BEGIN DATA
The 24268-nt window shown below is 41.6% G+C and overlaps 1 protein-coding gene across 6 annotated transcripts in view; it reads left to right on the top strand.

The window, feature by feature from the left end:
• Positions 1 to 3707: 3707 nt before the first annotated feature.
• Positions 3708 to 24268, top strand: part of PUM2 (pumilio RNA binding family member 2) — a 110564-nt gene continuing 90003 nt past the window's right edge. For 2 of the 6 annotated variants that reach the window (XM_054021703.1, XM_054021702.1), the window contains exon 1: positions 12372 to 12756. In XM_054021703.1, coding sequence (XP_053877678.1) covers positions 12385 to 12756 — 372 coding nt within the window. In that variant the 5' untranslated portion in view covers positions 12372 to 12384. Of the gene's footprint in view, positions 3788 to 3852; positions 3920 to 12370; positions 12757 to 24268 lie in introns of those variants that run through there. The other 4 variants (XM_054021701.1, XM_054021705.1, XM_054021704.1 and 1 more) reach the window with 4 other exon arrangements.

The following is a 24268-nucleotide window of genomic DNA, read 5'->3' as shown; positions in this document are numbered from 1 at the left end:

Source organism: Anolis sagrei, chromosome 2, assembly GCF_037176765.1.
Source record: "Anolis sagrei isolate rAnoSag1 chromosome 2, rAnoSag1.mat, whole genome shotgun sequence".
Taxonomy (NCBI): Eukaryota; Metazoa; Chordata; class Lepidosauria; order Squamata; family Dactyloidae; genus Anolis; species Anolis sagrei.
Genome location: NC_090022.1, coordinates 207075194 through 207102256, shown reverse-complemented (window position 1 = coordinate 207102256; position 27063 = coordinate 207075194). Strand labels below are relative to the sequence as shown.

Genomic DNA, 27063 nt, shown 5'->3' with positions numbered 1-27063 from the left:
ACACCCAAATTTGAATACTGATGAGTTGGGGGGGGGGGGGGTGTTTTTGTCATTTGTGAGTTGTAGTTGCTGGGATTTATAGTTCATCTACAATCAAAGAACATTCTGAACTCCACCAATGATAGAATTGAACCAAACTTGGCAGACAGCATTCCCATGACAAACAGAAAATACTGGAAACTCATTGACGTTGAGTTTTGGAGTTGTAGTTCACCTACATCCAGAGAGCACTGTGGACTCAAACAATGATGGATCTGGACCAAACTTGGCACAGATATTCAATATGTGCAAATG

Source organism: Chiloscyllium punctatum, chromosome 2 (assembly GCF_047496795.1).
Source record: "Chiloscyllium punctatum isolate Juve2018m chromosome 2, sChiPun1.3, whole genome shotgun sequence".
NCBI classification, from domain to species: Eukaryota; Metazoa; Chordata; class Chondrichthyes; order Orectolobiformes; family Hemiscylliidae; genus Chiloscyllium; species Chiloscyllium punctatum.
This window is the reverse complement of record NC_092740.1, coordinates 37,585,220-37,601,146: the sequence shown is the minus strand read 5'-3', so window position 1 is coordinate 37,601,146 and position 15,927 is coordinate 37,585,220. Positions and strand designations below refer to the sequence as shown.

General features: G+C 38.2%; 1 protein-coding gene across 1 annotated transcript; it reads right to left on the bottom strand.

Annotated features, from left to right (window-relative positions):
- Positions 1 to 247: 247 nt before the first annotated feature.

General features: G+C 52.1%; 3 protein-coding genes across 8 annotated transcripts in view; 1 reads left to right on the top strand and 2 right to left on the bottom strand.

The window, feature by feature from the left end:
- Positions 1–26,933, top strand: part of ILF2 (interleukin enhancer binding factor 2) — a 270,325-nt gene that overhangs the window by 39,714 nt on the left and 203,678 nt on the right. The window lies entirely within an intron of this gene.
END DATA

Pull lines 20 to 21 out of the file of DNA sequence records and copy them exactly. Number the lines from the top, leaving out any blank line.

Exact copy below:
The window, feature by feature from the left end:
- Positions 1–26,933, top strand: part of ILF2 (interleukin enhancer binding factor 2) — a 270,325-nt gene that overhangs the window by 39,714 nt on the left and 203,678 nt on the right. The window lies entirely within an intron of this gene.